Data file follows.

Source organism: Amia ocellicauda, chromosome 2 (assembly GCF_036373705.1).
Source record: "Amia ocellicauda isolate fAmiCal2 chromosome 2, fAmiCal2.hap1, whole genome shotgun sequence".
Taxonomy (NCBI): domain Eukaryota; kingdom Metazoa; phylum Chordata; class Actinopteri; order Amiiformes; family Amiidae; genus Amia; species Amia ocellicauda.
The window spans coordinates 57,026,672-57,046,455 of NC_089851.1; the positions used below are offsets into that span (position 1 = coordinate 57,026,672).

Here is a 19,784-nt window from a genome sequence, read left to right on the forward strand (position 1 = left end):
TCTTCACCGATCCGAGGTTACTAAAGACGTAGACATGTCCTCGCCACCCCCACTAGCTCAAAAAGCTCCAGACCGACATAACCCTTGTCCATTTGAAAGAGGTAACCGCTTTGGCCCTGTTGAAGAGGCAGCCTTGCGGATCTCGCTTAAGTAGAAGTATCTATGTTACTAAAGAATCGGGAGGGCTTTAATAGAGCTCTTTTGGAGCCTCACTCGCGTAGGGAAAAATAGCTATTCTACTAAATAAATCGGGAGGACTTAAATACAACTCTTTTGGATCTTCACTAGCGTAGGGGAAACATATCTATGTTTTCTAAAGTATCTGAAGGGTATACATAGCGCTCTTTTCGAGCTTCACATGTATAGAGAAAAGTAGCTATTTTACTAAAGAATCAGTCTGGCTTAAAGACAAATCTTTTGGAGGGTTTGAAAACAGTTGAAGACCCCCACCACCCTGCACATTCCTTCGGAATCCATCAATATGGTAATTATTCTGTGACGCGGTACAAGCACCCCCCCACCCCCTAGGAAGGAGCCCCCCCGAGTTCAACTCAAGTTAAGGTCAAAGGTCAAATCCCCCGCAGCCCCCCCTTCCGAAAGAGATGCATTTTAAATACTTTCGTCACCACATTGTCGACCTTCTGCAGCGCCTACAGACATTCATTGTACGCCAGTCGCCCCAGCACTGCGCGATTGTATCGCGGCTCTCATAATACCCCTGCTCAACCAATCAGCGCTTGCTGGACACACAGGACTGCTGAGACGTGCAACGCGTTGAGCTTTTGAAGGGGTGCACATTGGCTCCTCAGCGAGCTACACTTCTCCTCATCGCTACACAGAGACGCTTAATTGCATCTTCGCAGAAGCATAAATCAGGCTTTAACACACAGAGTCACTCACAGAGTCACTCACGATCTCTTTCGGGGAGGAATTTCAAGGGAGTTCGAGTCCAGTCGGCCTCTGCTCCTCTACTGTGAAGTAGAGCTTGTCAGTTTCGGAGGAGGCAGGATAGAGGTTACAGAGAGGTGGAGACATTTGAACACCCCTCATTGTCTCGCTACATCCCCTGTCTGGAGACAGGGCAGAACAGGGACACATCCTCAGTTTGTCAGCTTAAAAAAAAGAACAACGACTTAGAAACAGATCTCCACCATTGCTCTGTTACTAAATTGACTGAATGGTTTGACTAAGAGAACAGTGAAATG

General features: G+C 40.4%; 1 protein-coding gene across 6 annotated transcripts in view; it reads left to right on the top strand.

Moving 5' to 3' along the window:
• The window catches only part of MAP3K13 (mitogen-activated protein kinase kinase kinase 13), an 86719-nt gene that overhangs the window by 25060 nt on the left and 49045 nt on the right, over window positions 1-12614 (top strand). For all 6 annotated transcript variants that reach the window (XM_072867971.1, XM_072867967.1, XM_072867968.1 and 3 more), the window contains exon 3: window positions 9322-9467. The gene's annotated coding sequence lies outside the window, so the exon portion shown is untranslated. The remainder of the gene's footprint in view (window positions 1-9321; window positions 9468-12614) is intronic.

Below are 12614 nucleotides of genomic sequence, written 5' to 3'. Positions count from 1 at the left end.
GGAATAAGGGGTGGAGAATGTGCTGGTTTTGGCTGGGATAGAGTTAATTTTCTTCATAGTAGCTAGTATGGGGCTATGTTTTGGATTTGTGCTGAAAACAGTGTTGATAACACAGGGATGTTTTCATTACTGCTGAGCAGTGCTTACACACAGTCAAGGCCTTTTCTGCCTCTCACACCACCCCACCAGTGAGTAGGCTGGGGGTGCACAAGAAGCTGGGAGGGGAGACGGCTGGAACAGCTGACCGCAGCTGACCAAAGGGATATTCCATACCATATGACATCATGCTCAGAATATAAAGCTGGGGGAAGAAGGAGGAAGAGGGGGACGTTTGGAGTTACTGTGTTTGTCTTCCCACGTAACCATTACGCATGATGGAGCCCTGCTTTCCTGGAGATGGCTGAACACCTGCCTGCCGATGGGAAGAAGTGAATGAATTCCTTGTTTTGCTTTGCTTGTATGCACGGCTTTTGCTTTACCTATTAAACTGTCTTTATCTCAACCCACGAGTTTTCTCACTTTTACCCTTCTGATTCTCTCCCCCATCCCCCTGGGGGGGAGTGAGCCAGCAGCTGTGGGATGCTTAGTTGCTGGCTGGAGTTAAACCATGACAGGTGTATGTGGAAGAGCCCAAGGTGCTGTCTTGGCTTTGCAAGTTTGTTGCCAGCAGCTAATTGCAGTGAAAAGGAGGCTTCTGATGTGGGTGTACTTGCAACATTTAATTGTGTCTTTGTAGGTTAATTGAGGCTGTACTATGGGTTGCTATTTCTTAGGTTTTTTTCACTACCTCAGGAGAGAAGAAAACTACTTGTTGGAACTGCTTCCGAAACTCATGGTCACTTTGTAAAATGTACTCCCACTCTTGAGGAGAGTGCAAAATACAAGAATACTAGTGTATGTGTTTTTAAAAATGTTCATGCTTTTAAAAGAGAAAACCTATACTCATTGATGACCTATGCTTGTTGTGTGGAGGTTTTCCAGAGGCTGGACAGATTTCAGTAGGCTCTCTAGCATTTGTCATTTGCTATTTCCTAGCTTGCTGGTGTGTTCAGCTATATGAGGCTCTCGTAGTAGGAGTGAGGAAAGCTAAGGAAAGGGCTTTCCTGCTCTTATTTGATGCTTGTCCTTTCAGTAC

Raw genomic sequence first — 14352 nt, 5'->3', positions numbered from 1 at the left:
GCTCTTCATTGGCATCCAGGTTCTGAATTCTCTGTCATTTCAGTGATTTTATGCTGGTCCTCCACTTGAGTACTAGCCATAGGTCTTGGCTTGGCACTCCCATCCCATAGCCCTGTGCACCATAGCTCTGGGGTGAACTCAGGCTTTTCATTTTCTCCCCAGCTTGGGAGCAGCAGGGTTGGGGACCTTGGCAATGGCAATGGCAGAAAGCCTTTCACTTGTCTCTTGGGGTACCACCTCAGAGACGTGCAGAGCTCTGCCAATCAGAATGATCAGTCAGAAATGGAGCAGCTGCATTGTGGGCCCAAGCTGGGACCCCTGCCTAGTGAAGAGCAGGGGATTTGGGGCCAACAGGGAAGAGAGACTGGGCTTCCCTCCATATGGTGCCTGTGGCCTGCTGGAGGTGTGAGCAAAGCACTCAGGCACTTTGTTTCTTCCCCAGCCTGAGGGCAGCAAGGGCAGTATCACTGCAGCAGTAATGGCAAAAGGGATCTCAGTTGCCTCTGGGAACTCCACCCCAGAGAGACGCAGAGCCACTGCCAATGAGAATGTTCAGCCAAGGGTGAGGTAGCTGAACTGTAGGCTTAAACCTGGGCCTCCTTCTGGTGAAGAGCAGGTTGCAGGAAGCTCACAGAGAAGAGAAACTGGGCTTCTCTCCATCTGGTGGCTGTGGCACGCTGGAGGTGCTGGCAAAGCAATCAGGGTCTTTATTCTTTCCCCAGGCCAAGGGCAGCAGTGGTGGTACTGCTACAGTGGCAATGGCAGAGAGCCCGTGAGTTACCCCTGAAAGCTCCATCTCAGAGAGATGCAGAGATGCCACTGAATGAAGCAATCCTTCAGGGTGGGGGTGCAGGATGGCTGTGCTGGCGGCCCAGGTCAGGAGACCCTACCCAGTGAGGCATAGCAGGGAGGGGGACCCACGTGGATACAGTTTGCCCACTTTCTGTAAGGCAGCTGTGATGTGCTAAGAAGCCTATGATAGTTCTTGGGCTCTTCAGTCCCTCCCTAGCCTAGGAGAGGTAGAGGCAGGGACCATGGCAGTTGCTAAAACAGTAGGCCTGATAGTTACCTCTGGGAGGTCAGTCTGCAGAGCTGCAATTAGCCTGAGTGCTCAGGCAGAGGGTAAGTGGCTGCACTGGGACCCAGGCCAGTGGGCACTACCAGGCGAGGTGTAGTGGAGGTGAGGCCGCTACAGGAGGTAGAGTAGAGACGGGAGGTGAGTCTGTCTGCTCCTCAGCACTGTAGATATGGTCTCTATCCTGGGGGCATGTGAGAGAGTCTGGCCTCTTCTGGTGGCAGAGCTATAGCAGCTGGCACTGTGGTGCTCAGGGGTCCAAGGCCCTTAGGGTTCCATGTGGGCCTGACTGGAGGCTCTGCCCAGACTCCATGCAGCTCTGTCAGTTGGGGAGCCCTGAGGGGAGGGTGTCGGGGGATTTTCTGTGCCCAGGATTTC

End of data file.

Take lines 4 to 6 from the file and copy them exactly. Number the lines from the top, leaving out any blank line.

The window spans coordinates 57,026,672-57,046,455 of NC_089851.1; the positions used below are offsets into that span (position 1 = coordinate 57,026,672).

Here is a 19,784-nt window from a genome sequence, read left to right on the forward strand (position 1 = left end):
TCTTCACCGATCCGAGGTTACTAAAGACGTAGACATGTCCTCGCCACCCCCACTAGCTCAAAAAGCTCCAGACCGACATAACCCTTGTCCATTTGAAAGAGGTAACCGCTTTGGCCCTGTTGAAGAGGCAGCCTTGCGGATCTCGCTTAAGTAGAAGTATCTATGTTACTAAAGAATCGGGAGGGCTTTAATAGAGCTCTTTTGGAGCCTCACTCGCGTAGGGAAAAATAGCTATTCTACTAAATAAATCGGGAGGACTTAAATACAACTCTTTTGGATCTTCACTAGCGTAGGGGAAACATATCTATGTTTTCTAAAGTATCTGAAGGGTATACATAGCGCTCTTTTCGAGCTTCACATGTATAGAGAAAAGTAGCTATTTTACTAAAGAATCAGTCTGGCTTAAAGACAAATCTTTTGGAGGGTTTGAAAACAGTTGAAGACCCCCACCACCCTGCACATTCCTTCGGAATCCATCAATATGGTAATTATTCTGTGACGCGGTACAAGCACCCCCCCACCCCCTAGGAAGGAGCCCCCCCGAGTTCAACTCAAGTTAAGGTCAAAGGTCAAATCCCCCGCAGCCCCCCCTTCCGAAAGAGATGCATTTTAAATACTTTCGTCACCACATTGTCGACCTTCTGCAGCGCCTACAGACATTCATTGTACGCCAGTCGCCCCAGCACTGCGCGATTGTATCGCGGCTCTCATAATACCCCTGCTCAACCAATCAGCGCTTGCTGGACACACAGGACTGCTGAGACGTGCAACGCGTTGAGCTTTTGAAGGGGTGCACATTGGCTCCTCAGCGAGCTACACTTCTCCTCATCGCTACACAGAGACGCTTAATTGCATCTTCGCAGAAGCATAAATCAGGCTTTAACACACAGAGTCACTCACAGAGTCACTCACGATCTCTTTCGGGGAGGAATTTCAAGGGAGTTCGAGTCCAGTCGGCCTCTGCTCCTCTACTGTGAAGTAGAGCTTGTCAGTTTCGGAGGAGGCAGGATAGAGGTTACAGAGAGGTGGAGACATTTGAACACCCCTCATTGTCTCGCTACATCCCCTGTCTGGAGACAGGGCAGAACAGGGACACATCCTCAGTTTGTCAGCTTAAAAAAAAGAACAACGACTTAGAAACAGATCTCCACCATTGCTCTGTTACTAAATTGACTGAATGGTTTGACTAAGAGAACAGTGAAATG